Wendy does attempt to heal herself by picking up the phone after half a glass of lonely wine to continue her session with Taylor and the worries over Mafee. Taylor had asked Wendy if their feelings about Mafee were helpful.
Wendy only now answers that question:
More than any stock you’ll ever champion, more than any time you’ll impress somebody by being right. You haven’t noticed yet. By the time anyone notices, it’s usually too late, but that place has a way of obscuring, corroding, eating you from the fucking inside. And you have a rare chance to survive. You’re so far ahead of where Axe and I were when we were your age. We hadn’t made hard choices. You know yourself better. And your feelings are a lifeline connecting you back to that place, screaming at you from your core, “Don’t forget me. Don’t forget. I don’t like to lie.”
Obviously Wendy needs to tell herself these things. She has been corroded, eaten away from the inside. She doesn’t want to lie, but she does. Why? To protect Chuck’s feelings? Or to protect her own ass? She knows this conflict within herself.
Wendy wants Taylor to never stop feeling. And if there is ever a danger again of that happening, to come find her:
Before it’s too late, for both of us.
The implication is, I think, that it IS too late for Axe. Yet, Wendy hasn’t given up on him, can’t give up on him, yet. The subtext is that, perhaps, Axe, having grown up right along side Wendy, has had the same conflicts, but has not been as self-aware. But that story is for another day. (one can hope)
BTW, as long as this show is going to delve into flashbacks, why not give us a flashback of Bobby and Wendy in their late twenties just starting to try to figure it all out? Here’s an idea: Bobby and Wendy, in their twenties, unmarried, unattached, hungry for adventure and freedom and for building themselves into what they want to be — best friends, and maybe more, in a Chelsea walk-up, the long hot summer of ’99, when Chelsea still had garret-like walk-ups. (Writer-for-hire willing to pen that story for anyone interested. Wink, wink, nudge, nudge.)
Man Who Doesn’t Need Hats
Foley’s party is bumping, and he’s gotten Ben Folds to entertain the aristocrats.
Chuck is invited back for a private conference with the man himself. He eyes a volume of Churchill’s works, editions very like the ones he had to give up recently in order to afford a place of his own.
Goodness, Foley is a character. He tells Chuck he’s heard a lot about him from his dad. Something out of the soapier tomes of Shakespeare, him then saying:
He’d never go around with photos of the bastards.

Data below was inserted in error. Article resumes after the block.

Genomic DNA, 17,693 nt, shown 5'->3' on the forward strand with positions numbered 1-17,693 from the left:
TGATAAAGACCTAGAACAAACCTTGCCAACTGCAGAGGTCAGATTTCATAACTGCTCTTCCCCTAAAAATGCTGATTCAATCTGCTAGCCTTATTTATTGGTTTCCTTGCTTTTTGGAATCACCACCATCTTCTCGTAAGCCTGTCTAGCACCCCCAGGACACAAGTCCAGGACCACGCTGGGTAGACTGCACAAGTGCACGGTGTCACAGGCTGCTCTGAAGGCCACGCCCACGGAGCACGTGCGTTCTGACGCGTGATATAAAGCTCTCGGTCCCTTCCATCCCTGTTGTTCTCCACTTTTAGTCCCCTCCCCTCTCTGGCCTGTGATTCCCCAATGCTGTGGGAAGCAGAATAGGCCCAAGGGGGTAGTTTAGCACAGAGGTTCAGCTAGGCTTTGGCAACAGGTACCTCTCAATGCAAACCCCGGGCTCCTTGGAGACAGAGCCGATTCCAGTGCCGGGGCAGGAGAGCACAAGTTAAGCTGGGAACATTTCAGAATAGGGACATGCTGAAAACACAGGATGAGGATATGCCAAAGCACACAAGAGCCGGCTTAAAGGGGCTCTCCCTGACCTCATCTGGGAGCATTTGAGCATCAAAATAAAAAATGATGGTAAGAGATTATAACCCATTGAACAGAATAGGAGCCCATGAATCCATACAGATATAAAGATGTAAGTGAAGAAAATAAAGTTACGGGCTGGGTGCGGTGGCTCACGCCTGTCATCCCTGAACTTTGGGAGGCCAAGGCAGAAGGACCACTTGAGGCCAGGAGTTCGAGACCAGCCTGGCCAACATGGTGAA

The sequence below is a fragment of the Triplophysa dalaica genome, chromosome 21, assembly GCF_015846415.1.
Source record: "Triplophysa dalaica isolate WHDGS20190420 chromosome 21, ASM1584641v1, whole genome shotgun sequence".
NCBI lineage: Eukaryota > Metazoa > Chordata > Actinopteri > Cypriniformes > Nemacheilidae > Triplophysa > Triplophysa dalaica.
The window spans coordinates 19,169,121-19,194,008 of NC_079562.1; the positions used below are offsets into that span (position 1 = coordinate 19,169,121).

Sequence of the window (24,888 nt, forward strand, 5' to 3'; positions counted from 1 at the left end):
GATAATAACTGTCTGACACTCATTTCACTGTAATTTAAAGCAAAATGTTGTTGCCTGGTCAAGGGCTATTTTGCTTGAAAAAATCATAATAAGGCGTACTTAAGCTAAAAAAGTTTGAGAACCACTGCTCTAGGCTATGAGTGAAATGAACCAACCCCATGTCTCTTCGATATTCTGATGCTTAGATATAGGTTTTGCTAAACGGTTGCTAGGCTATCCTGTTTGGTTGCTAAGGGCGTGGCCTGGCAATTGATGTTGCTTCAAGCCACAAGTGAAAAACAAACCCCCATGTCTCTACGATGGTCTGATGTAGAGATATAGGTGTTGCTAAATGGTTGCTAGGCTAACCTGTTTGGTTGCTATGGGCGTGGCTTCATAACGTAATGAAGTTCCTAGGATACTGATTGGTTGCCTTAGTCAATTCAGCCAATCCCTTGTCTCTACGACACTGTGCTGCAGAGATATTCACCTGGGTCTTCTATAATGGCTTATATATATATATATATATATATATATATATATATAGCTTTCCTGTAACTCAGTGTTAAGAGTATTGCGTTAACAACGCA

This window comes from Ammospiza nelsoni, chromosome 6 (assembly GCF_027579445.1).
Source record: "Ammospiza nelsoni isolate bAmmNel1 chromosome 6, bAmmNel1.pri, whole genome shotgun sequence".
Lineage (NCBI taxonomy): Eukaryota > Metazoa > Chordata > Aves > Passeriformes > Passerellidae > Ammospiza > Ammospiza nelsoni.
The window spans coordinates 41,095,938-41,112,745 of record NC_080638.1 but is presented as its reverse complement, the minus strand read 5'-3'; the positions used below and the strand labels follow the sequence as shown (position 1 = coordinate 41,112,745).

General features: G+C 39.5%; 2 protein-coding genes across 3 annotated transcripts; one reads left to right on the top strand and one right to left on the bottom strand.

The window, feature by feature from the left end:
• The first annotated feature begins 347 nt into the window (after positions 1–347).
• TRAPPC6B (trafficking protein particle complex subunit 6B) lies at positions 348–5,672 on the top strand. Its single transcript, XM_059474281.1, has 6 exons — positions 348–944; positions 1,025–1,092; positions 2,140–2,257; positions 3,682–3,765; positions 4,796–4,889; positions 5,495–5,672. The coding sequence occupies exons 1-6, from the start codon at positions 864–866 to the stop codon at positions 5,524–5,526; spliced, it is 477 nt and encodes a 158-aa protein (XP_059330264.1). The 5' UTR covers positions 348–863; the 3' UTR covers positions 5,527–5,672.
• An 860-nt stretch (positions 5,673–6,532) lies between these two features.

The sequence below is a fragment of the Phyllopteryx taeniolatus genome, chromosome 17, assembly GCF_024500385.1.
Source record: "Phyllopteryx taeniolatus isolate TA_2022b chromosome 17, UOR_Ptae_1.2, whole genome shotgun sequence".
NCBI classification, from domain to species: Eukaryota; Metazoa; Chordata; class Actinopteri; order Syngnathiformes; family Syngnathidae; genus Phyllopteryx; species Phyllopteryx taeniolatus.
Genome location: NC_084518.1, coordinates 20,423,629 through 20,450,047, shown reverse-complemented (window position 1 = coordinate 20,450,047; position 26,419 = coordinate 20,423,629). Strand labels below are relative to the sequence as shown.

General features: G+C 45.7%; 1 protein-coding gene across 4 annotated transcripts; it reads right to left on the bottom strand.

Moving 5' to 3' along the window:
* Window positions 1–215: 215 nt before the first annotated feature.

Then he disses his own kids for never showing the potential or the drive. He gives Chuck some of the same treatment he gave Bobby. Namely, putting him in his place in the bigger scheme of things. Boy, you never really sense a show is missing something until someone like David Straitharn comes along to fill in that missing piece. Foley provides exactly the energy this show needs of the uber-patriarch, old money, establishment bullwark. It’s an energy which both Bobby and Chuck need to work off of when they aren’t working off of each other.
Axe’s eyes into the party pay off when he sees a shot of Foley sharing a toast with the Rhoades father and son.
He hops on his bike and motors down to the Yale club, where he proceeds to eschew decorum and barge in on the boys in the smoking room. Bobby’s got that perfect hunched-over angry beast of a stomping walk down those hollowed halls until he doubles back and finds Chuck.
Chuck motions away the security folks and says:
If you wanted to play squash, you should have called ahead.
Axe rattles off what he’s done to Sandicot, what the Rhoades’ interference has lead him to do. I wrote a lot more gushing on this scene, which I’ll leave for later, for now.
Axe leaves with some choice words about Junior carrying around Pops clanking balls since his haven’t dropped yet. It’s uncertain if Bobby realizes that it truly was Senior who pulled the strings but that point is moot, because Junior sees the “happy accident” of what has just happened:
Axelrod has decimated the part of the state where I poll the weakest.
In pulling that offense, Axe has now shown himself to be defenseless. Now Chuck is in the position to sweep in and save the town from the big bad hedge fund manager, and, in the bargain, win their support in his bid for governor.
The optimally primed fundadores are lit and Junior and Senior exit arm in arm smiling to a backdrop of that ravishing symbol of old New York, old-moneyed Chrysler, and the tune of Fucked Up’s “Turn the Season.”